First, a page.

Skip to content

Do Some Law Firms Need AFAs From Lenders?

2012 April 18
by John Wallbillich

Peter Lattman of the New York Times continues that paper’s excellent coverage of the corporate legal space. Here’s a headline from last night, and the subject is Dewey & LeBoeuf:

(Click on the image to see the article, but please come back…)

Mr. Lattman details the ongoing travails of that firm, and even quotes the expert and always engaging Bruce MacEwen of Adam Smith, Esq. According to the Times, Dewey is allegedly in negotiations with its lenders over compliance with loan covenants due to partner departures.

In this case, AFA refers to Alternative Financing Arrangements, and Dewey may need some soon. Hopefully this can work out, and Dewey can recede a bit from such a prominent position in the press. When one of your banks is forced to put out a statement like this, it’s obvious you’re in a tough spot:

“Dewey & LeBoeuf is a client in good standing with Citi Private Bank,” said Dan Di Pietro, the chairman of the law firm group at Citi Private Bank. “Citi has had a banking relationship with the firm dating back to the early 1970s and continues to provide banking services to a significant percentage of the partners and associates.”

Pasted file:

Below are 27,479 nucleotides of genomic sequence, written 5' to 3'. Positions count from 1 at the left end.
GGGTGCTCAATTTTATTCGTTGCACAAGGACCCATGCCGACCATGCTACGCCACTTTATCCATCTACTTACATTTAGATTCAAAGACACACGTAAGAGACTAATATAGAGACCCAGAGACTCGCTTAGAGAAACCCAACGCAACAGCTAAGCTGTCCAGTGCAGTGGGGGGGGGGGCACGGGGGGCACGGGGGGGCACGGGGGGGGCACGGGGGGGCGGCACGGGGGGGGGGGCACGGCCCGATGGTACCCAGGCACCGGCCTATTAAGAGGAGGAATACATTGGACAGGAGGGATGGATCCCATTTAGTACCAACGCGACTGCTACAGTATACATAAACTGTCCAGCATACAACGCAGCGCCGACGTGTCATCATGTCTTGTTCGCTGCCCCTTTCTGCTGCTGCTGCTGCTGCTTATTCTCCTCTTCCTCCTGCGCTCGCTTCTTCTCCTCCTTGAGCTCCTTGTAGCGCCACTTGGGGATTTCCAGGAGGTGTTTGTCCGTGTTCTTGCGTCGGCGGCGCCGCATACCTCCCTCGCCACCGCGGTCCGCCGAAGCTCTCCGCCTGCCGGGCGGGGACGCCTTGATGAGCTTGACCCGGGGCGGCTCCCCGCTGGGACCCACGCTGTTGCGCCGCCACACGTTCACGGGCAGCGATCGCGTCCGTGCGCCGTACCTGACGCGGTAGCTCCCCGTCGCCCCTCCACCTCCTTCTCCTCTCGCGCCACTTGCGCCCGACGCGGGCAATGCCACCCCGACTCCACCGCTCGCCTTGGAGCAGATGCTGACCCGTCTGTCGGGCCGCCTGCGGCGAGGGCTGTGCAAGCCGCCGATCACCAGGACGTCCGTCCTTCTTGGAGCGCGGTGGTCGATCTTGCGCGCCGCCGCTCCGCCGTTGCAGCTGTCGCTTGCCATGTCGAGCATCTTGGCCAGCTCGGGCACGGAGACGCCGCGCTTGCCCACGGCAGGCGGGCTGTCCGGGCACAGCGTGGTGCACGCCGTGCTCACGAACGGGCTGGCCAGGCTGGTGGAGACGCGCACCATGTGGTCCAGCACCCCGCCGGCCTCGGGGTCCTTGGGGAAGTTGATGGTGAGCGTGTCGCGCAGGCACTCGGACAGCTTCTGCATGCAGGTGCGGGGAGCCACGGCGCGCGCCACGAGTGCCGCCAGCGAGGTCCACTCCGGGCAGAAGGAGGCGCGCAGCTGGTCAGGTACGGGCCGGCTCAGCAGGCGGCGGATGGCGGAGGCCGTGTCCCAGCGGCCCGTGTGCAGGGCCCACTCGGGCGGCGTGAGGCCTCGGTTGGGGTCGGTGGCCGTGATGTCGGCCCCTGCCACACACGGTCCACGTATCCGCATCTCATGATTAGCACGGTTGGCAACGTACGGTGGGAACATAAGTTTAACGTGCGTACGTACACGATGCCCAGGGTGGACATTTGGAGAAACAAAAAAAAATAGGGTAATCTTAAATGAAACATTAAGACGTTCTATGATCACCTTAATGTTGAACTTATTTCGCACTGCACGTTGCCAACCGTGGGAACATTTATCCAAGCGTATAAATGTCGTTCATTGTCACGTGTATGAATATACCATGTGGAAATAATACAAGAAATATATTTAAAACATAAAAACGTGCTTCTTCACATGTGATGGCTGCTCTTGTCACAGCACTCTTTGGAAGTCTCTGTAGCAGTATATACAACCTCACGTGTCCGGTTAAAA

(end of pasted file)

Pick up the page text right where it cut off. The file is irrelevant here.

One part of this article really caught my eye, however. It was a statement about how much of the firm’s rebound strategy relies on certain key partners:

Among the so-called rainmakers who are crucial to the firm’s survival, these people say, are Jeffrey L. Kessler, the head of the litigation department and a prominent sports lawyer; Richard E. Climan, a Silicon Valley mergers and acquisitions lawyer; Berge Setrakian, a corporate lawyer with a large international practice; and Martin J. Bienenstock, a bankruptcy partner.

See if you can find the rainmaker here:

I highlighted “rainmakers” because I think that term is becoming outdated. We all know what it has meant historically. But the relationship between law firms and key clients is no longer what it was and is changing rapidly.

Next week, I will outline some reasons why law firms should think carefully about marketing their “rainmakers” as such, and then expand upon what that term has come to mean to many clients.

Leave a Reply

Note: You may use basic HTML in your comments. Your email address will not be published.

Subscribe to this comment feed via RSS